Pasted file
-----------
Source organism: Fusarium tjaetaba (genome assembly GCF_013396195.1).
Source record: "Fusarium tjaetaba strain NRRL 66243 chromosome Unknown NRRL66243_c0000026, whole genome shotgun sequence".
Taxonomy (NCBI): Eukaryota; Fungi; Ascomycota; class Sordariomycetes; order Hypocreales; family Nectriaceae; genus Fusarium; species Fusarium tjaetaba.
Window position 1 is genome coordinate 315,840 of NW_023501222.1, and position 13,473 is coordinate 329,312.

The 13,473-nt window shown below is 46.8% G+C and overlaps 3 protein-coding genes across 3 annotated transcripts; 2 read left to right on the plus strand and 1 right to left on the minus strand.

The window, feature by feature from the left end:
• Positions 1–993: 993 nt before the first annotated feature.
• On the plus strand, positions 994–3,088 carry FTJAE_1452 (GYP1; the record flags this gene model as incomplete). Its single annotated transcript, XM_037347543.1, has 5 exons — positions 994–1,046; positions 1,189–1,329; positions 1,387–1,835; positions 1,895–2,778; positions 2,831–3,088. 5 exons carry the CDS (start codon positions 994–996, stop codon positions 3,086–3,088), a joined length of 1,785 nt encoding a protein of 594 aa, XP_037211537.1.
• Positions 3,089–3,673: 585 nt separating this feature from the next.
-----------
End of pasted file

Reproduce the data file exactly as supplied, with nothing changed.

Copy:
Source organism: Fusarium tjaetaba (genome assembly GCF_013396195.1).
Source record: "Fusarium tjaetaba strain NRRL 66243 chromosome Unknown NRRL66243_c0000026, whole genome shotgun sequence".
Taxonomy (NCBI): Eukaryota; Fungi; Ascomycota; class Sordariomycetes; order Hypocreales; family Nectriaceae; genus Fusarium; species Fusarium tjaetaba.
Window position 1 is genome coordinate 315,840 of NW_023501222.1, and position 13,473 is coordinate 329,312.

The 13,473-nt window shown below is 46.8% G+C and overlaps 3 protein-coding genes across 3 annotated transcripts; 2 read left to right on the plus strand and 1 right to left on the minus strand.

The window, feature by feature from the left end:
• Positions 1–993: 993 nt before the first annotated feature.
• On the plus strand, positions 994–3,088 carry FTJAE_1452 (GYP1; the record flags this gene model as incomplete). Its single annotated transcript, XM_037347543.1, has 5 exons — positions 994–1,046; positions 1,189–1,329; positions 1,387–1,835; positions 1,895–2,778; positions 2,831–3,088. 5 exons carry the CDS (start codon positions 994–996, stop codon positions 3,086–3,088), a joined length of 1,785 nt encoding a protein of 594 aa, XP_037211537.1.
• Positions 3,089–3,673: 585 nt separating this feature from the next.